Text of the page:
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Brian K. Brandmeyer

Published Opinion

In a published opinion, Brandmeyer Gilligan & Dockstader, LLP was recently successful in defending an appeal which challenged the constitutionality of the appointment of minor's counsel in contested custody cases. California law allows a trial judge in a family law case to appoint minor's counsel – an attorney for the children – to represent the children's interests particularly when the parents are engaged in a highly contested custody battle. The use of minor's counsel in addition to child custody evaluations is often helpful to court in making determinations as to the children's best interests and how custody of children should be shared. In this case, the father opposed the appointment of minor's counsel and argued that such an appointment would violate his constitutional rights as a parent. The appellate court rejected the father's arguments and agreed with Brandmeyer Gilligan & Dockstader that the role of minor's counsel is to provide the court with information and does not preclude the parties from informing the court as to their opinion of the minor's best interests. The court observed that a parent's rights are not unlimited and there are instances where the state has a duty to make decisions regarding a child's best interests, even if a parent objects. The case will now continue in the trial court with the participation of minor's counsel to assist the court in reaching a proper custody decision.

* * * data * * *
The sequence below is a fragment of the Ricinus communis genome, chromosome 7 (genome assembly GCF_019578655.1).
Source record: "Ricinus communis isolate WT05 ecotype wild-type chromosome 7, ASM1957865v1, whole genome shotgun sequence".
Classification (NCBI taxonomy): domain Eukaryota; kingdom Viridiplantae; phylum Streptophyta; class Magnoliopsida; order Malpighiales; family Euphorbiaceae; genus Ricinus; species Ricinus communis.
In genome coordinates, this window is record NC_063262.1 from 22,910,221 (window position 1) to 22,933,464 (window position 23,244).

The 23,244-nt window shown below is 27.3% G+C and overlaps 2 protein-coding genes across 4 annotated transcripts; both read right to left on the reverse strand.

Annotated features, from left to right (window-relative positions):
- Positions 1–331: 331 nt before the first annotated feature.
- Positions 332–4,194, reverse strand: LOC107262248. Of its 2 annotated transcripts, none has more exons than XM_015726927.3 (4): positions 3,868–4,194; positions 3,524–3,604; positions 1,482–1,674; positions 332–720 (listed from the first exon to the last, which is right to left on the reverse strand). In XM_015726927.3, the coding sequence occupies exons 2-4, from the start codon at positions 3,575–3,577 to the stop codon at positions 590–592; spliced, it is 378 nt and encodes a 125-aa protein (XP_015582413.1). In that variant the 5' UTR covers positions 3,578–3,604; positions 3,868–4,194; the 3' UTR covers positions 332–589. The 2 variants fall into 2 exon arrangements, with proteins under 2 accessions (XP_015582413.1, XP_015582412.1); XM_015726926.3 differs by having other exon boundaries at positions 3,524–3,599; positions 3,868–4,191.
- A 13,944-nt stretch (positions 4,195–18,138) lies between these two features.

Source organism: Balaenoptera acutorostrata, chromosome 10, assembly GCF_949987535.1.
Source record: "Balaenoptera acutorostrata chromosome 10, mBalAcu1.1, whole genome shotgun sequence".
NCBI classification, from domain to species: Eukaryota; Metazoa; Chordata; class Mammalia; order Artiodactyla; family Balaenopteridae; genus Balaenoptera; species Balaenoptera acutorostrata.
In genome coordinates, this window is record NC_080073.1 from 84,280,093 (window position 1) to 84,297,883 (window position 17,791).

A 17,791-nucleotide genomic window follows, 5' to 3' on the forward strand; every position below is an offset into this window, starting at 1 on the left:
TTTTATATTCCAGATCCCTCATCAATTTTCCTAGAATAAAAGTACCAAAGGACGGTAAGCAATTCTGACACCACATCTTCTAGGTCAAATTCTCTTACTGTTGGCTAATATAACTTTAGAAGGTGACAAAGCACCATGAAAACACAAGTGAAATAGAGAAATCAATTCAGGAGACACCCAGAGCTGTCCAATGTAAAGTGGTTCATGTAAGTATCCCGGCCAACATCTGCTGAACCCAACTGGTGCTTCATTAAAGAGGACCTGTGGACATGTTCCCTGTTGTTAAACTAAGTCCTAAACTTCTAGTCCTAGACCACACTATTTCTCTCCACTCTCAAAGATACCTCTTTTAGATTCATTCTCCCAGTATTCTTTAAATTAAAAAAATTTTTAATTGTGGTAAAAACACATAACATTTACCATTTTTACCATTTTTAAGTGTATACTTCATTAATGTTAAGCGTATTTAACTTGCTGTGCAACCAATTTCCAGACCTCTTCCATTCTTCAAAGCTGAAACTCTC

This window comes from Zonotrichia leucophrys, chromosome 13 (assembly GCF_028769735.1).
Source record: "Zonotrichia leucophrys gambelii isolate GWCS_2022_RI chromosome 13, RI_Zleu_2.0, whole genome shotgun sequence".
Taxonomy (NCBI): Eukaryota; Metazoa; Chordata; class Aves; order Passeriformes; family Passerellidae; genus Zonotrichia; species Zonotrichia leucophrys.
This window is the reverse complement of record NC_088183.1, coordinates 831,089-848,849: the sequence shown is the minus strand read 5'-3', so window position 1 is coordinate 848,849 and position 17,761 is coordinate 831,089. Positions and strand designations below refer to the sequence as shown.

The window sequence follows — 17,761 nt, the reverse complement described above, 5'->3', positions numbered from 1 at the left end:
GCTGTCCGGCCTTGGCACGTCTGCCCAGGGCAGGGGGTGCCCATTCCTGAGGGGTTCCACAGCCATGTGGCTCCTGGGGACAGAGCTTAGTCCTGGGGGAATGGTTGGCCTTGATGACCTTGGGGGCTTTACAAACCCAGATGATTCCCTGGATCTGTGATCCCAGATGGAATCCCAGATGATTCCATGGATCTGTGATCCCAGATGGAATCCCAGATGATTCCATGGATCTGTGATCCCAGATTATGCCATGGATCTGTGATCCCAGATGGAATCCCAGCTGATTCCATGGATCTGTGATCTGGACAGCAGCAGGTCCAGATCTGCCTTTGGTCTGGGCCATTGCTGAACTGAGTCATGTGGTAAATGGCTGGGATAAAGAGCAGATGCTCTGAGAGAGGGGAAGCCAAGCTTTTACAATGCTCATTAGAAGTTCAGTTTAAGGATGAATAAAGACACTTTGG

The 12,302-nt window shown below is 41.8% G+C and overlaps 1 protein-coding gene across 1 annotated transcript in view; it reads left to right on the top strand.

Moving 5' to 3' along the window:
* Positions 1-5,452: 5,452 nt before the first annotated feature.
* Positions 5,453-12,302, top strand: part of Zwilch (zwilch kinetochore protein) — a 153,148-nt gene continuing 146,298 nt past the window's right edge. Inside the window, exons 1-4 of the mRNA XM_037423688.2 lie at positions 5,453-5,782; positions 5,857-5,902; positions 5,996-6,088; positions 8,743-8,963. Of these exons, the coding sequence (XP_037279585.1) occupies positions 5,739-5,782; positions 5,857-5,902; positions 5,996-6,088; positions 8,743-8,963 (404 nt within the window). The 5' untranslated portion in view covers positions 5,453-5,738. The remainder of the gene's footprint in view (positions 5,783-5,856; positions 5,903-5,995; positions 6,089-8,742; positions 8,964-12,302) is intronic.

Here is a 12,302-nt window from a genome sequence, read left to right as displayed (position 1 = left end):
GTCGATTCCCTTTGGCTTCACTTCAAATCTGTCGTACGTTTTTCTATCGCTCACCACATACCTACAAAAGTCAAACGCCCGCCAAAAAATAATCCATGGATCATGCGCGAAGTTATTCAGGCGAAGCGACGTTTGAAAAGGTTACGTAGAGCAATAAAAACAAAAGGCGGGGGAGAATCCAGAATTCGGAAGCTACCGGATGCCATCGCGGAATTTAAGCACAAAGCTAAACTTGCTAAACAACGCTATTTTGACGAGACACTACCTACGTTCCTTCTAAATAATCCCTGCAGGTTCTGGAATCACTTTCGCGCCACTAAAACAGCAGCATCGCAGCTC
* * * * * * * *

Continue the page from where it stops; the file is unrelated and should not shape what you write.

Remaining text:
Only a small percentage of family law cases are appealed and approximately 9% of those cases actually wind up as a published decision. When a case such as this is formally published its holding can be cited as legal authority by other courts and lawyers. The use of published decisions as a precedent to be followed by other courts is a fundamental aspect of the common law legal system used in the United States and England.


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